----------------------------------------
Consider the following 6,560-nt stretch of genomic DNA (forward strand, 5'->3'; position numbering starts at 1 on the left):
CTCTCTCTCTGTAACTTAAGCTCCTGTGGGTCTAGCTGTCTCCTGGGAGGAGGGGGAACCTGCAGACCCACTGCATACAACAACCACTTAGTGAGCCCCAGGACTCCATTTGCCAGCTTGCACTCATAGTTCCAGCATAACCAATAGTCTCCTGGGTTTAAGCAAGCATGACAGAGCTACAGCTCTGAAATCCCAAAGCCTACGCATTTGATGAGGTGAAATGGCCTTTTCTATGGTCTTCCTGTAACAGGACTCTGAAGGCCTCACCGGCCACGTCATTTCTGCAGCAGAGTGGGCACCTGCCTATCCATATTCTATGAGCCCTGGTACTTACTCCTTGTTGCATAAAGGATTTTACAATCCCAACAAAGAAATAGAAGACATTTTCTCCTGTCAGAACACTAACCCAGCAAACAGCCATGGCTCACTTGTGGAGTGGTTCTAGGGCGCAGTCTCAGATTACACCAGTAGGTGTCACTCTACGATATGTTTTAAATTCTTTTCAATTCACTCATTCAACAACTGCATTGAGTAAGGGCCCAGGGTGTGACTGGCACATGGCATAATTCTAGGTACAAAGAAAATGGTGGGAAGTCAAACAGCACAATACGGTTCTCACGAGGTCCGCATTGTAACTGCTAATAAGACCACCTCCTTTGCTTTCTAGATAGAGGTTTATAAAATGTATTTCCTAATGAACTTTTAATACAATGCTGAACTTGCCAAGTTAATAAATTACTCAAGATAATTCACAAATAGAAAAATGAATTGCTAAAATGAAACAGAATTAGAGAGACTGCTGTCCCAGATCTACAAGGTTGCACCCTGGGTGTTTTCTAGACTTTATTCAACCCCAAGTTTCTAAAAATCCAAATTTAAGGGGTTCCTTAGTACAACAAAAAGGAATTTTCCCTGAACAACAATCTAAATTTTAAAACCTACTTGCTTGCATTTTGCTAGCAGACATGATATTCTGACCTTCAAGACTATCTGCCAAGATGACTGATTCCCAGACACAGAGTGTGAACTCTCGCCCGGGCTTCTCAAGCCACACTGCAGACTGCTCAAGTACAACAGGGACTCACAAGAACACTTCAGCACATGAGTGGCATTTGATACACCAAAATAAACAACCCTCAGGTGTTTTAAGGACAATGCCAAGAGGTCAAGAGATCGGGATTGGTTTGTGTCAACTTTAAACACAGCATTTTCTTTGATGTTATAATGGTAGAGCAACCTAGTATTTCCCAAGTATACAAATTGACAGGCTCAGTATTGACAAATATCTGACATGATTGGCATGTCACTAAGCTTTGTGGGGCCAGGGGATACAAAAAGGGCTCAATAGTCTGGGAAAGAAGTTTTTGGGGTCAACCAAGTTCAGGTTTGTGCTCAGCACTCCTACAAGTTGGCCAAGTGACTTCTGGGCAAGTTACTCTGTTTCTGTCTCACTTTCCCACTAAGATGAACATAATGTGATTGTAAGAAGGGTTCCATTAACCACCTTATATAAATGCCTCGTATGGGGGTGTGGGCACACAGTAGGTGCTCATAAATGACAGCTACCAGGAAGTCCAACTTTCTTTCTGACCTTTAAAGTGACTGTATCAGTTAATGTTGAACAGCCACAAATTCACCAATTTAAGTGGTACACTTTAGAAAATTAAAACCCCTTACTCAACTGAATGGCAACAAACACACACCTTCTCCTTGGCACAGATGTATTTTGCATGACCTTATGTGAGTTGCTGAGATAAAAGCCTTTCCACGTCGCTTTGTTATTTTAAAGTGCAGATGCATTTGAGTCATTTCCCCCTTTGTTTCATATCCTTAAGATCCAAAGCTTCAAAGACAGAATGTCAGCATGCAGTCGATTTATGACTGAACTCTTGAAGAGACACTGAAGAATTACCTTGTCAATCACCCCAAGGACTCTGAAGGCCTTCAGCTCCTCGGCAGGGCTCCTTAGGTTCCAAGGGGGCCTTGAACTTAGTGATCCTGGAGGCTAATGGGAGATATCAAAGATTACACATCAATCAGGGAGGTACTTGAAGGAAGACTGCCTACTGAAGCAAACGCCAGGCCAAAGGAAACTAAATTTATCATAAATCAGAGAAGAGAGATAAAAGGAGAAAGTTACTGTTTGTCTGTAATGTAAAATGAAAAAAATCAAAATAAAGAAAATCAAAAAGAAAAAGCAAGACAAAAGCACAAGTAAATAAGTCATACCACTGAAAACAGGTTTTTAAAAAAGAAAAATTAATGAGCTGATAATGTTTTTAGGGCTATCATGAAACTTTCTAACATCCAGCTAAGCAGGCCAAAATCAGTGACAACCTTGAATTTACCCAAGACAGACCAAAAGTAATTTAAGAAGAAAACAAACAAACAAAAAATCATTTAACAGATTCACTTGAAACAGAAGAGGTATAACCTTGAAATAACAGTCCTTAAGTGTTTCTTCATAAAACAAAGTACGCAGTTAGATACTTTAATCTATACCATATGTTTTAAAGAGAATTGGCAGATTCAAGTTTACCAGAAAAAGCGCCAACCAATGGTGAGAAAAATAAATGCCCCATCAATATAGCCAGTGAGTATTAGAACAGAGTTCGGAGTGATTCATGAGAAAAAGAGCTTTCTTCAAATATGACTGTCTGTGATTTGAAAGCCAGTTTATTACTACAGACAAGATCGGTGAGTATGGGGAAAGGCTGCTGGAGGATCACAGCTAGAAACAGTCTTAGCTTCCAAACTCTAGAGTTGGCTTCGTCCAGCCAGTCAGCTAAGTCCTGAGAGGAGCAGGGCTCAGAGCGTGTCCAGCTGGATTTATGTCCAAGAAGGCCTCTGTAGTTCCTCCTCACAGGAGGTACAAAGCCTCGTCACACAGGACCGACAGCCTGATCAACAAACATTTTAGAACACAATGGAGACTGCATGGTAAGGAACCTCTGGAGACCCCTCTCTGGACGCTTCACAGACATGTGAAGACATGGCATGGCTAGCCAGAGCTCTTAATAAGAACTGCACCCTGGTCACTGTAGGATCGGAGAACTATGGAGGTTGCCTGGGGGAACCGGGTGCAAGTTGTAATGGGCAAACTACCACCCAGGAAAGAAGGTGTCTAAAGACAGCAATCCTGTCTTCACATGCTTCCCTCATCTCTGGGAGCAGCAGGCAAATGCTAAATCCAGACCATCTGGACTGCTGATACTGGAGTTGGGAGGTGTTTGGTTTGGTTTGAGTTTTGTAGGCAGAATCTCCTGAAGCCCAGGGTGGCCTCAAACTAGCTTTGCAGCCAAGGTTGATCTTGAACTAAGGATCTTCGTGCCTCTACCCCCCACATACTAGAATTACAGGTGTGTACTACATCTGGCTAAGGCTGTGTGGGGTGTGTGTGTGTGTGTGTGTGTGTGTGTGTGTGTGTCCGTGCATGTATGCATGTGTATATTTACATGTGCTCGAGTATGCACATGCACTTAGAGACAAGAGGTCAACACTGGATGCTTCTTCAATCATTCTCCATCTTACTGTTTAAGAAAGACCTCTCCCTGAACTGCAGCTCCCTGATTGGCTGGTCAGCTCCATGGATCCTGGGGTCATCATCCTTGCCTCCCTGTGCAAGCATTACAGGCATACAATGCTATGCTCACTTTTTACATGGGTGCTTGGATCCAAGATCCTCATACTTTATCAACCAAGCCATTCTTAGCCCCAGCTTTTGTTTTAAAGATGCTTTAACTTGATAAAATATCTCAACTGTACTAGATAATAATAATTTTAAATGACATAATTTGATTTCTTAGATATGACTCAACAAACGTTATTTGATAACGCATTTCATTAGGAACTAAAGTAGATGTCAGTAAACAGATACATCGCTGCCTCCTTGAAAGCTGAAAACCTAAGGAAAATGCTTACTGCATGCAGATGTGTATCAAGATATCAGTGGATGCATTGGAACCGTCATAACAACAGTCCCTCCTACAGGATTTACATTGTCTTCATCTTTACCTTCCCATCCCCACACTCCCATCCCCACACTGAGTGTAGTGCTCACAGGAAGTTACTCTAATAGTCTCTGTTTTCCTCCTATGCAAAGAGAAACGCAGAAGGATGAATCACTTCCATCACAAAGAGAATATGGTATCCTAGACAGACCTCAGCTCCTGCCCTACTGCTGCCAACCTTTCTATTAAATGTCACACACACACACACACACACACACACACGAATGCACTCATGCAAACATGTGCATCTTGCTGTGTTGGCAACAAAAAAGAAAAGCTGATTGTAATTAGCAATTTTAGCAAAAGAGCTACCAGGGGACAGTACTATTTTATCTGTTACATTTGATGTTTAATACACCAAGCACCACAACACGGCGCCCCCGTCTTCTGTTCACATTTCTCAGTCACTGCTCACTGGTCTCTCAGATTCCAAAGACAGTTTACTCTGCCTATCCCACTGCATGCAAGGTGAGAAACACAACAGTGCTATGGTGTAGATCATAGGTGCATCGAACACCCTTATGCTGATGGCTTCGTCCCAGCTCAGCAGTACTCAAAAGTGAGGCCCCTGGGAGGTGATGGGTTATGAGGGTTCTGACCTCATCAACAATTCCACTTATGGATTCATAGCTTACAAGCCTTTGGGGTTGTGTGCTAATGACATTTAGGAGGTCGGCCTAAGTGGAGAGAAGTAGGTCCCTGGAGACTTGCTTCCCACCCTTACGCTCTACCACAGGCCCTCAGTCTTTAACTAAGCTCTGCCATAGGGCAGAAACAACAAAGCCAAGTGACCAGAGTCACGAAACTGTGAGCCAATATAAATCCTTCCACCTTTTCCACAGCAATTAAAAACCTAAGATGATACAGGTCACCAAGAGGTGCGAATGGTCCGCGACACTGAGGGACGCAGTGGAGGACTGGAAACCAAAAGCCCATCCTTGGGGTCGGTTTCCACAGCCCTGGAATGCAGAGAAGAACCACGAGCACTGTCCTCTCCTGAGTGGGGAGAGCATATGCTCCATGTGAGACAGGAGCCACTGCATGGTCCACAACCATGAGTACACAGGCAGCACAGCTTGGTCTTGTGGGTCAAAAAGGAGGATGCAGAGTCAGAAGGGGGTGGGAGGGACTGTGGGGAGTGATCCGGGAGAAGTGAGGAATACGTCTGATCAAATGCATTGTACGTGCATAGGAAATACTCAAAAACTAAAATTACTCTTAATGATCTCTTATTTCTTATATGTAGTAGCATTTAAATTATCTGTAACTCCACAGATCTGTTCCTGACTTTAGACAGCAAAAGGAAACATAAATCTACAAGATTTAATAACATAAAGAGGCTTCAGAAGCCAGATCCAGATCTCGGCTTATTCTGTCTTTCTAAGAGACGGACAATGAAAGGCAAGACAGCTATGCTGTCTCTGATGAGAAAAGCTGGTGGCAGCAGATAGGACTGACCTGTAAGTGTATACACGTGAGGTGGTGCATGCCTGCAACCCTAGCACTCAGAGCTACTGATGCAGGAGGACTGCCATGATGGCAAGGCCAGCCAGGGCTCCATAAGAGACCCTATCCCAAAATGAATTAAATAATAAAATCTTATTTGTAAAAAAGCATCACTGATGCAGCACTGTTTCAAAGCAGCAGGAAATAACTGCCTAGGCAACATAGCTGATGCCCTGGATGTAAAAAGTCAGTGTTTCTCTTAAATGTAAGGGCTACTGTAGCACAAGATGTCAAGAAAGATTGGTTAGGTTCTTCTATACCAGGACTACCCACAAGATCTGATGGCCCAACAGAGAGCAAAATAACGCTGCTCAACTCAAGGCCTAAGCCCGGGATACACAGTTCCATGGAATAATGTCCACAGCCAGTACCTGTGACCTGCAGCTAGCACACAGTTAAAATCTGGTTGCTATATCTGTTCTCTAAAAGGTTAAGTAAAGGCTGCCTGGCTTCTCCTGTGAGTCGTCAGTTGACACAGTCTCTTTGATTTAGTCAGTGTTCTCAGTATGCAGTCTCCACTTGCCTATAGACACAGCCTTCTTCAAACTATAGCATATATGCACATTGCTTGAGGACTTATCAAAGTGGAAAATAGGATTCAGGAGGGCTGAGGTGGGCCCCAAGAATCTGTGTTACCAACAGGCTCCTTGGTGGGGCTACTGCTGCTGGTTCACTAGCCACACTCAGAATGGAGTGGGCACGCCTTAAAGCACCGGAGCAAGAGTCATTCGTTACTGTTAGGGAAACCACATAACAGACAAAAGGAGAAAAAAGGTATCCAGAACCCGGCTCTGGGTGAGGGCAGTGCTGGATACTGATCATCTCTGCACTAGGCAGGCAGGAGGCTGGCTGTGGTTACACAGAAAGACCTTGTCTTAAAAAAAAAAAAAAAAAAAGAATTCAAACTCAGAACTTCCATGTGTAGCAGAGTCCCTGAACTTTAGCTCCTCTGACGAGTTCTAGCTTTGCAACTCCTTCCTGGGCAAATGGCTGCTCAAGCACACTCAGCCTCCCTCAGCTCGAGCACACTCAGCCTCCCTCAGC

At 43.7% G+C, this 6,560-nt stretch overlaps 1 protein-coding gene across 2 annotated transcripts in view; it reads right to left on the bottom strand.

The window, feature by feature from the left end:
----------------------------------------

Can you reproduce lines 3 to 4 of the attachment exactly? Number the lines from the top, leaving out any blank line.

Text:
At 43.7% G+C, this 6,560-nt stretch overlaps 1 protein-coding gene across 2 annotated transcripts in view; it reads right to left on the bottom strand.

The window, feature by feature from the left end: